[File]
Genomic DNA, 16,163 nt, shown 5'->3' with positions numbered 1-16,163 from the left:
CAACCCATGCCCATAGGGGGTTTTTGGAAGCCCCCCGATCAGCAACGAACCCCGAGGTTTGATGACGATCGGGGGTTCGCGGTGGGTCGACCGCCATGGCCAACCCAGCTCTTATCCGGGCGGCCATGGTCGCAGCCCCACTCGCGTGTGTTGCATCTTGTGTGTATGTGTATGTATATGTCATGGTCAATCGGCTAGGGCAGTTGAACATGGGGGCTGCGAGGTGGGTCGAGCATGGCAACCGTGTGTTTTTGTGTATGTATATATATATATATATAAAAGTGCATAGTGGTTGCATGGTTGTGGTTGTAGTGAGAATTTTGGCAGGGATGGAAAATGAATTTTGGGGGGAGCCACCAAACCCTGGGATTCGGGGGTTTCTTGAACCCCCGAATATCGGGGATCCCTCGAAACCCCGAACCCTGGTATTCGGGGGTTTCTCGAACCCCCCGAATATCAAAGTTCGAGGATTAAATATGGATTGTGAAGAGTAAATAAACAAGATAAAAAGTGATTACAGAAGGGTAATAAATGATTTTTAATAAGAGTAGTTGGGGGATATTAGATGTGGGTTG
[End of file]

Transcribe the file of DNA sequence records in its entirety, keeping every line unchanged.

Genomic DNA, 16,163 nt, shown 5'->3' with positions numbered 1-16,163 from the left:
CAACCCATGCCCATAGGGGGTTTTTGGAAGCCCCCCGATCAGCAACGAACCCCGAGGTTTGATGACGATCGGGGGTTCGCGGTGGGTCGACCGCCATGGCCAACCCAGCTCTTATCCGGGCGGCCATGGTCGCAGCCCCACTCGCGTGTGTTGCATCTTGTGTGTATGTGTATGTATATGTCATGGTCAATCGGCTAGGGCAGTTGAACATGGGGGCTGCGAGGTGGGTCGAGCATGGCAACCGTGTGTTTTTGTGTATGTATATATATATATATATAAAAGTGCATAGTGGTTGCATGGTTGTGGTTGTAGTGAGAATTTTGGCAGGGATGGAAAATGAATTTTGGGGGGAGCCACCAAACCCTGGGATTCGGGGGTTTCTTGAACCCCCGAATATCGGGGATCCCTCGAAACCCCGAACCCTGGTATTCGGGGGTTTCTCGAACCCCCCGAATATCAAAGTTCGAGGATTAAATATGGATTGTGAAGAGTAAATAAACAAGATAAAAAGTGATTACAGAAGGGTAATAAATGATTTTTAATAAGAGTAGTTGGGGGATATTAGATGTGGGTTG